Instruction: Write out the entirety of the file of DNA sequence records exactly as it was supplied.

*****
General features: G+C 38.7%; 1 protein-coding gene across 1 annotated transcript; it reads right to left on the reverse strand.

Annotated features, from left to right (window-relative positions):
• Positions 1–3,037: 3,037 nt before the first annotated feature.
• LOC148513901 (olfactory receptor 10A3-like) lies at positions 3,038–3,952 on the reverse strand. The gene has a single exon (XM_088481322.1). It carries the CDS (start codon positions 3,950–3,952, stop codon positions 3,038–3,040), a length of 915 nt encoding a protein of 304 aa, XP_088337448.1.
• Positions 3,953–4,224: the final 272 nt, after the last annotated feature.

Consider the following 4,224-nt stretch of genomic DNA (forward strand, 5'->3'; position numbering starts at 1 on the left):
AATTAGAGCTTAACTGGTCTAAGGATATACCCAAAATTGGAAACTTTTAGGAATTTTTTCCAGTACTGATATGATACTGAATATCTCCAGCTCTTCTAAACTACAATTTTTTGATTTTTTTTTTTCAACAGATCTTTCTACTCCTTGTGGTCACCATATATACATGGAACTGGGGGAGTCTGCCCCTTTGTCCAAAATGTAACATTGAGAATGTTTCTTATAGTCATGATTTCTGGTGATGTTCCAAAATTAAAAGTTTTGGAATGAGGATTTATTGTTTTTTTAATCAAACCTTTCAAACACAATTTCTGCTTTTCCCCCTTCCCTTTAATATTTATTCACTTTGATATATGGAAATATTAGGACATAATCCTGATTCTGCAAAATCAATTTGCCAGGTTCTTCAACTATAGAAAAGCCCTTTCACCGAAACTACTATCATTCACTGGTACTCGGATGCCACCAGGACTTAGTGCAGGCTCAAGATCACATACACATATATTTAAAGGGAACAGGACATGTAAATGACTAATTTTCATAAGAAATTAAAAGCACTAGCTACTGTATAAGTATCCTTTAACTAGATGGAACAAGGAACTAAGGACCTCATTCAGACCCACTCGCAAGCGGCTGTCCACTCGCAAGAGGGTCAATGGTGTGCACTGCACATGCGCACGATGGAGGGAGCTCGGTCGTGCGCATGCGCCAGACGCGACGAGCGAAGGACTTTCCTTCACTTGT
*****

General features: G+C 38.7%; 1 protein-coding gene across 1 annotated transcript; it reads right to left on the reverse strand.

Annotated features, from left to right (window-relative positions):
• Positions 1–3,037: 3,037 nt before the first annotated feature.
• LOC148513901 (olfactory receptor 10A3-like) lies at positions 3,038–3,952 on the reverse strand. The gene has a single exon (XM_088481322.1). It carries the CDS (start codon positions 3,950–3,952, stop codon positions 3,038–3,040), a length of 915 nt encoding a protein of 304 aa, XP_088337448.1.
• Positions 3,953–4,224: the final 272 nt, after the last annotated feature.

Consider the following 4,224-nt stretch of genomic DNA (forward strand, 5'->3'; position numbering starts at 1 on the left):
AATTAGAGCTTAACTGGTCTAAGGATATACCCAAAATTGGAAACTTTTAGGAATTTTTTCCAGTACTGATATGATACTGAATATCTCCAGCTCTTCTAAACTACAATTTTTTGATTTTTTTTTTTCAACAGATCTTTCTACTCCTTGTGGTCACCATATATACATGGAACTGGGGGAGTCTGCCCCTTTGTCCAAAATGTAACATTGAGAATGTTTCTTATAGTCATGATTTCTGGTGATGTTCCAAAATTAAAAGTTTTGGAATGAGGATTTATTGTTTTTTTAATCAAACCTTTCAAACACAATTTCTGCTTTTCCCCCTTCCCTTTAATATTTATTCACTTTGATATATGGAAATATTAGGACATAATCCTGATTCTGCAAAATCAATTTGCCAGGTTCTTCAACTATAGAAAAGCCCTTTCACCGAAACTACTATCATTCACTGGTACTCGGATGCCACCAGGACTTAGTGCAGGCTCAAGATCACATACACATATATTTAAAGGGAACAGGACATGTAAATGACTAATTTTCATAAGAAATTAAAAGCACTAGCTACTGTATAAGTATCCTTTAACTAGATGGAACAAGGAACTAAGGACCTCATTCAGACCCACTCGCAAGCGGCTGTCCACTCGCAAGAGGGTCAATGGTGTGCACTGCACATGCGCACGATGGAGGGAGCTCGGTCGTGCGCATGCGCCAGACGCGACGAGCGAAGGACTTTCCTTCACTTGT